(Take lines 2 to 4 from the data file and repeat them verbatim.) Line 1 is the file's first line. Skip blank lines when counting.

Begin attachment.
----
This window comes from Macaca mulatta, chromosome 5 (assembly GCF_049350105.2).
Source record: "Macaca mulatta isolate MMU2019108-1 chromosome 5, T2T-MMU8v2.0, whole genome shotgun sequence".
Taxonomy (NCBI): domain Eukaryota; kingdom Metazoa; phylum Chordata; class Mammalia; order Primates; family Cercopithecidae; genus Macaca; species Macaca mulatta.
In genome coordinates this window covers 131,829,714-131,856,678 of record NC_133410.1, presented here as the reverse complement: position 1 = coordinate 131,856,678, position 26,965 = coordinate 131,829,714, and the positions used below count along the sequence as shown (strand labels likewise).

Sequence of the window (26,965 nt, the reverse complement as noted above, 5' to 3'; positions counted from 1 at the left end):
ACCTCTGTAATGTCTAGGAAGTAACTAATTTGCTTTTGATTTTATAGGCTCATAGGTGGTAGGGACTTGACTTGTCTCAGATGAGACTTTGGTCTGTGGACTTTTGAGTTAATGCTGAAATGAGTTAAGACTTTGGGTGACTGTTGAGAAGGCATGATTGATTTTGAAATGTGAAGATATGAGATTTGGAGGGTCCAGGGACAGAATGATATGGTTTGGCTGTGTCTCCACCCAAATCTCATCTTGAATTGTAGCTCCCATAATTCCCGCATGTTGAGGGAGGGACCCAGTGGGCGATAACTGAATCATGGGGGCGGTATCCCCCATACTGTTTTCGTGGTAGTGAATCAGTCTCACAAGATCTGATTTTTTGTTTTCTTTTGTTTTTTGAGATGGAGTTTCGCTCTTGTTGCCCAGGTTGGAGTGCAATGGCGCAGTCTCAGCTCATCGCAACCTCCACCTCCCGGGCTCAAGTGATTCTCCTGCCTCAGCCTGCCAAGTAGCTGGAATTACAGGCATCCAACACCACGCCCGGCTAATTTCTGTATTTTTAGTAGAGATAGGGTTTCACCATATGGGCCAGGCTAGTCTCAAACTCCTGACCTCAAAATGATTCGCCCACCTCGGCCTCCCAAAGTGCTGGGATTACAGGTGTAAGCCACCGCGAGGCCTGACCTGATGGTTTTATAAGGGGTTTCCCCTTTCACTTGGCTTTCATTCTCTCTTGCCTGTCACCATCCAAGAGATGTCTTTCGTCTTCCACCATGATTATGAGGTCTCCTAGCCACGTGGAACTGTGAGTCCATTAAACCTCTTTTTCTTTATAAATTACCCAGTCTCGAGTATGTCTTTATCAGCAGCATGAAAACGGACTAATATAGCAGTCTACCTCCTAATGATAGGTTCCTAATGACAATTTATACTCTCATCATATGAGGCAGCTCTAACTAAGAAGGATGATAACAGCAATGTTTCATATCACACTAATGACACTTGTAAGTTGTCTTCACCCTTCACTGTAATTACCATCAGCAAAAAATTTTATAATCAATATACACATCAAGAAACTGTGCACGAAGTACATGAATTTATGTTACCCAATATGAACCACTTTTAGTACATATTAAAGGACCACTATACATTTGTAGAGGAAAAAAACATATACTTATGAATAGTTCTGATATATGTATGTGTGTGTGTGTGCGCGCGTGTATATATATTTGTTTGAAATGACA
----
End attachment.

Source record: "Macaca mulatta isolate MMU2019108-1 chromosome 5, T2T-MMU8v2.0, whole genome shotgun sequence".
Taxonomy (NCBI): domain Eukaryota; kingdom Metazoa; phylum Chordata; class Mammalia; order Primates; family Cercopithecidae; genus Macaca; species Macaca mulatta.
In genome coordinates this window covers 131,829,714-131,856,678 of record NC_133410.1, presented here as the reverse complement: position 1 = coordinate 131,856,678, position 26,965 = coordinate 131,829,714, and the positions used below count along the sequence as shown (strand labels likewise).